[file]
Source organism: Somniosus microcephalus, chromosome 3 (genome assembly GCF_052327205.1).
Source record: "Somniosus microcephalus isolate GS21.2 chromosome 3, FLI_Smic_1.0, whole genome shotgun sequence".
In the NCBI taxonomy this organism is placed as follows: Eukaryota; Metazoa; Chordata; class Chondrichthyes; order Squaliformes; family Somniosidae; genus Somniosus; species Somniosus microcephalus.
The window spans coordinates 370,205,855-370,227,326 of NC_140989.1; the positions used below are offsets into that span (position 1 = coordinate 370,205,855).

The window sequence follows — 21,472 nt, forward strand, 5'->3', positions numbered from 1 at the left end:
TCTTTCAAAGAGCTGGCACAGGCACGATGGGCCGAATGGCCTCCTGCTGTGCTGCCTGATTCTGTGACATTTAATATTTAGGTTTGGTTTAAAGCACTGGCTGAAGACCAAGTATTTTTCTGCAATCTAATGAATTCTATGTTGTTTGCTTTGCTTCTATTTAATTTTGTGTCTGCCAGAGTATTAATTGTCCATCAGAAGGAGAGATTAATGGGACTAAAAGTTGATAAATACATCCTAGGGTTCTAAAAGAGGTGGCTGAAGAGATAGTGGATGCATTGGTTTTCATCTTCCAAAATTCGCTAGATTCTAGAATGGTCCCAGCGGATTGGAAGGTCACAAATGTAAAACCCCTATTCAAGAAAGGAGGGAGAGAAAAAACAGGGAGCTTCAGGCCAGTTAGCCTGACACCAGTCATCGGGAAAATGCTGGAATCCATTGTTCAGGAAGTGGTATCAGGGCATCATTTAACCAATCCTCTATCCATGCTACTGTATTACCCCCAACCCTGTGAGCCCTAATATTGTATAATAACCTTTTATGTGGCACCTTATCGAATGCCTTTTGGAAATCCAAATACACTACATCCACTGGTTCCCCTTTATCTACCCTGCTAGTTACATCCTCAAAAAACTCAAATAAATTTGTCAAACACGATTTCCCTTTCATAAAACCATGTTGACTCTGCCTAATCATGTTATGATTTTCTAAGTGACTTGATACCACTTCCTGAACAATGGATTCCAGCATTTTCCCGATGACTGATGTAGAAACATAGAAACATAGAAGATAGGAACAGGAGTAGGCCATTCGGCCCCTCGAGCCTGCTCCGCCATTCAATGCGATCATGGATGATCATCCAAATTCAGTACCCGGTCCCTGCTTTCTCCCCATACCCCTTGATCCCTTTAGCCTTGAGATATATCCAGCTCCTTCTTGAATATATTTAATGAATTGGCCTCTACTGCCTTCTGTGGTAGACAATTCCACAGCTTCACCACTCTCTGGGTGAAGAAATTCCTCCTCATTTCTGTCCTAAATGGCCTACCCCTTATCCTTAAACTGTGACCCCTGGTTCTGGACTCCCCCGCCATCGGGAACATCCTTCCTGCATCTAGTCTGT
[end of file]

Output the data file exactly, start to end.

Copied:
Source organism: Somniosus microcephalus, chromosome 3 (genome assembly GCF_052327205.1).
Source record: "Somniosus microcephalus isolate GS21.2 chromosome 3, FLI_Smic_1.0, whole genome shotgun sequence".
In the NCBI taxonomy this organism is placed as follows: Eukaryota; Metazoa; Chordata; class Chondrichthyes; order Squaliformes; family Somniosidae; genus Somniosus; species Somniosus microcephalus.
The window spans coordinates 370,205,855-370,227,326 of NC_140989.1; the positions used below are offsets into that span (position 1 = coordinate 370,205,855).

The window sequence follows — 21,472 nt, forward strand, 5'->3', positions numbered from 1 at the left end:
TCTTTCAAAGAGCTGGCACAGGCACGATGGGCCGAATGGCCTCCTGCTGTGCTGCCTGATTCTGTGACATTTAATATTTAGGTTTGGTTTAAAGCACTGGCTGAAGACCAAGTATTTTTCTGCAATCTAATGAATTCTATGTTGTTTGCTTTGCTTCTATTTAATTTTGTGTCTGCCAGAGTATTAATTGTCCATCAGAAGGAGAGATTAATGGGACTAAAAGTTGATAAATACATCCTAGGGTTCTAAAAGAGGTGGCTGAAGAGATAGTGGATGCATTGGTTTTCATCTTCCAAAATTCGCTAGATTCTAGAATGGTCCCAGCGGATTGGAAGGTCACAAATGTAAAACCCCTATTCAAGAAAGGAGGGAGAGAAAAAACAGGGAGCTTCAGGCCAGTTAGCCTGACACCAGTCATCGGGAAAATGCTGGAATCCATTGTTCAGGAAGTGGTATCAGGGCATCATTTAACCAATCCTCTATCCATGCTACTGTATTACCCCCAACCCTGTGAGCCCTAATATTGTATAATAACCTTTTATGTGGCACCTTATCGAATGCCTTTTGGAAATCCAAATACACTACATCCACTGGTTCCCCTTTATCTACCCTGCTAGTTACATCCTCAAAAAACTCAAATAAATTTGTCAAACACGATTTCCCTTTCATAAAACCATGTTGACTCTGCCTAATCATGTTATGATTTTCTAAGTGACTTGATACCACTTCCTGAACAATGGATTCCAGCATTTTCCCGATGACTGATGTAGAAACATAGAAACATAGAAGATAGGAACAGGAGTAGGCCATTCGGCCCCTCGAGCCTGCTCCGCCATTCAATGCGATCATGGATGATCATCCAAATTCAGTACCCGGTCCCTGCTTTCTCCCCATACCCCTTGATCCCTTTAGCCTTGAGATATATCCAGCTCCTTCTTGAATATATTTAATGAATTGGCCTCTACTGCCTTCTGTGGTAGACAATTCCACAGCTTCACCACTCTCTGGGTGAAGAAATTCCTCCTCATTTCTGTCCTAAATGGCCTACCCCTTATCCTTAAACTGTGACCCCTGGTTCTGGACTCCCCCGCCATCGGGAACATCCTTCCTGCATCTAGTCTGT